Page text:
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Tag Archives: DIY

  • Where and when do I use Epoxy Primer on my project?

    In the past self etching primer was the go-to coating to apply over bare metal on a car. Metal required little prep work to apply it, it flashes/drys quickly, and it came in 1K Aerosol cans for small jobs. In the past 5-10 years you've probably been hearing more people talk about Epoxy Primers and their use as opposed to self etching primer. We decided to give you some insight on where and when epoxy primer works best.
  • How to fabricate and install Heavy Duty Threaded Inserts

    Recently when channeling my Ford Model A I wanted to use Grade 8 fasteners for all of the body mounts instead of just tapping threads into the frame or inserting rivnuts that could fail over time. First of all the 1/4" wall of the tubing wasn't really thick enough to give sufficient threads to hold the weight and twist of the body from normal driving. We came up with a slick solution and figured we'd share.

    I started by threading a batch of Grade 8 nuts onto a carriage bolt and locking them all together.

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    I then mounted the bolt into the lathe and cut off the hex portion of each nut leaving us with perfectly round grade 8 threaded inserts. The nuts were cut down just a hair bigger than 1/2" so they would be a press fit into a 1/2" drilled hole.

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    I then counter sunk each hole and threaded a bolt into each insert so I could adjust them so they were straight in the holes. I used the TIG 200 to carefully lay a weld puddle on the edge of the threaded insert melting it to the frame. You must take your time here and be very precise because a rogue dab of filler rod could go over the edge of the threaded insert and make your life hell when it comes time to thread a bolt back into the insert!

     

     

     

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    Hopefully you can use this method to put some clean, strong threaded inserts in your next project.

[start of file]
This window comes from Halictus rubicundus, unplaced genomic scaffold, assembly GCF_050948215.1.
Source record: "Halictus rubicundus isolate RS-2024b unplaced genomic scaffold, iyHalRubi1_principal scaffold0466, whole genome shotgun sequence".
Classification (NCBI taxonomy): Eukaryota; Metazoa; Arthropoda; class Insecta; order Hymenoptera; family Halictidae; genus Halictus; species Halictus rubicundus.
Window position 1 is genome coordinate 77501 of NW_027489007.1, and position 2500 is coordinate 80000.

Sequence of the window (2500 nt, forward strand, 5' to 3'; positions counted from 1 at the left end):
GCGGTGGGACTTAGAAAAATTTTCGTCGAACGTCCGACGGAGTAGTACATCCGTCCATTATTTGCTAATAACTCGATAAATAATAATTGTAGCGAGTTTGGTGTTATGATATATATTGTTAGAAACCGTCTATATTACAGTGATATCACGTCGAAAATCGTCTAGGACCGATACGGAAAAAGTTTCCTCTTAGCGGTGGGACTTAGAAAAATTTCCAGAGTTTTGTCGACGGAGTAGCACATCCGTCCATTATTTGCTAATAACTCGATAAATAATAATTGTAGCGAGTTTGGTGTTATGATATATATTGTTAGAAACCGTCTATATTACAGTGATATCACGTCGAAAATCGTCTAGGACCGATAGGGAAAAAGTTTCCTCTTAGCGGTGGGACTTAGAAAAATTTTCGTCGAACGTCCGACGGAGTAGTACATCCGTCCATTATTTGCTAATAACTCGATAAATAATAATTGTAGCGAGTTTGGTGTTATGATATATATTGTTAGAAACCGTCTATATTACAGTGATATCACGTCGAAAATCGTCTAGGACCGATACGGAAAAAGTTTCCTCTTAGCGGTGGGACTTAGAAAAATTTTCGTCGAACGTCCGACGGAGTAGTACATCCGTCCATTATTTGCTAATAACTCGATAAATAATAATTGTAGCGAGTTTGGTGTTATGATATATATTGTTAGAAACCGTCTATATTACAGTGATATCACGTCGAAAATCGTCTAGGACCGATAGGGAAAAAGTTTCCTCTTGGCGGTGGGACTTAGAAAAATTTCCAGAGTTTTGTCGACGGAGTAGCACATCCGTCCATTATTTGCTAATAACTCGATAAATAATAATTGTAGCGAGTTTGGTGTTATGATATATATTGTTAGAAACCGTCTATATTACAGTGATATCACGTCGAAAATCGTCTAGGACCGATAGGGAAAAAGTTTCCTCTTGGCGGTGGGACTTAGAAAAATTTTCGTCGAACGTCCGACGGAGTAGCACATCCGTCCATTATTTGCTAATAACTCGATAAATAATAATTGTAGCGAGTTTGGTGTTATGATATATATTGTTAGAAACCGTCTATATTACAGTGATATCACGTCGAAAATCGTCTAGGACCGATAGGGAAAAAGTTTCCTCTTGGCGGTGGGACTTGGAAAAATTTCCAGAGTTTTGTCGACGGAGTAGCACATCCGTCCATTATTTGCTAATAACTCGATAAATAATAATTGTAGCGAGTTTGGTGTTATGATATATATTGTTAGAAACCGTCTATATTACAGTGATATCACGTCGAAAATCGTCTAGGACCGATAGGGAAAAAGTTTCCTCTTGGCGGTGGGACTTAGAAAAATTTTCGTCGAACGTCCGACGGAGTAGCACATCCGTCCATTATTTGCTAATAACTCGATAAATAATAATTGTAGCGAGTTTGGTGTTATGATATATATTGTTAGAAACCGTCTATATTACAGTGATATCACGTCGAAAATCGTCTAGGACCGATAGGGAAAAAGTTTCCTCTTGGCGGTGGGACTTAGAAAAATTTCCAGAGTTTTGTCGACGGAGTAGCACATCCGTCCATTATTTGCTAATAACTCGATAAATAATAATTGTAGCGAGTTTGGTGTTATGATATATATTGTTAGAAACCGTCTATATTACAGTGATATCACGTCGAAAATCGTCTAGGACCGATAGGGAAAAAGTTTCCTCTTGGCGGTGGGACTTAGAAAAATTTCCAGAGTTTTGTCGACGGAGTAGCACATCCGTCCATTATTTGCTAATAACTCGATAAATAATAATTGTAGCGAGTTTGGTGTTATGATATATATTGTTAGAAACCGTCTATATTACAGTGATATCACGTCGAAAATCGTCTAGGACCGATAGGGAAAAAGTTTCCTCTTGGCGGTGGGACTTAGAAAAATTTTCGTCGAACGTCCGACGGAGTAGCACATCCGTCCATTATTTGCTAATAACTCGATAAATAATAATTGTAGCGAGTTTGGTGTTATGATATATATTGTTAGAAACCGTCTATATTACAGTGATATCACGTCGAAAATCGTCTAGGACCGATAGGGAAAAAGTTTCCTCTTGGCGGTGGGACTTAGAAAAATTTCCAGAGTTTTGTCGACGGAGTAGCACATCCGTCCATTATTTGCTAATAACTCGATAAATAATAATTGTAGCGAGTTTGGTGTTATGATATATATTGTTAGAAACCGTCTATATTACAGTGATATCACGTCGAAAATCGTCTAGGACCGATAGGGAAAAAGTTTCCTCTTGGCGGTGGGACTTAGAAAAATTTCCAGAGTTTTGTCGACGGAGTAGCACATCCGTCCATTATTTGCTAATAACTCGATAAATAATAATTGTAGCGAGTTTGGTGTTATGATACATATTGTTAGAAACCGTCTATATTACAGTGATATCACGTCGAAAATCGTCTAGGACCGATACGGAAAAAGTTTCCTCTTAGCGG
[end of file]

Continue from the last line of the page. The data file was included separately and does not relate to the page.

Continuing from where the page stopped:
-Matt/EW

  • How Much Paint Do You Need to Paint a Car?

    There is no way to know exactly how much paint you need to paint every car, but there are basic guidelines. Of course the bigger the car, truck or van is the more paint you will need, and if you are spraying a basecoat/clearcoat you will need both components. One good way to make a more accurate estimate...
  • How to Make A Free Tuck Shrinking Fork

    You may not realize it, but many of our Eastwood tools are dreamt up and prototyped the same way you build things at home. We have a problem or see a need for a tool to help do a job right and we build something ourselves. I recently needed to shrink the edge of a panel that was on a vehicle and I couldn't get a shrinker stretcher on it to shrink. An alternative method is to "Tuck-Shrink" the area and use a hammer and dolly to shrink the metal into itself. I decided to make my own homemade tuck shrink tool from some old tools for free I had laying around and show you the process.
  • How to Keep Metal from Warping While Bead Rolling

    If you have a bead roller, and you try to add a wide or deep bead to a thin piece of metal; or multiple beads to the same piece, you will find the metal starts to deform. You may get perfect beads in the piece you are working on, but it suddenly looks like a metal potato chip. That is because the bead roller does not necessarily stretch the metal as it presses beads into it. If you have an English wheel you can fix this problem before you begin. This problem is especially bad when rolling beads that don’t go all the way to the edge, or rolling different length beads in the same panel. Follow along as we show you a simple way to keep your panel straight when bead rolling.

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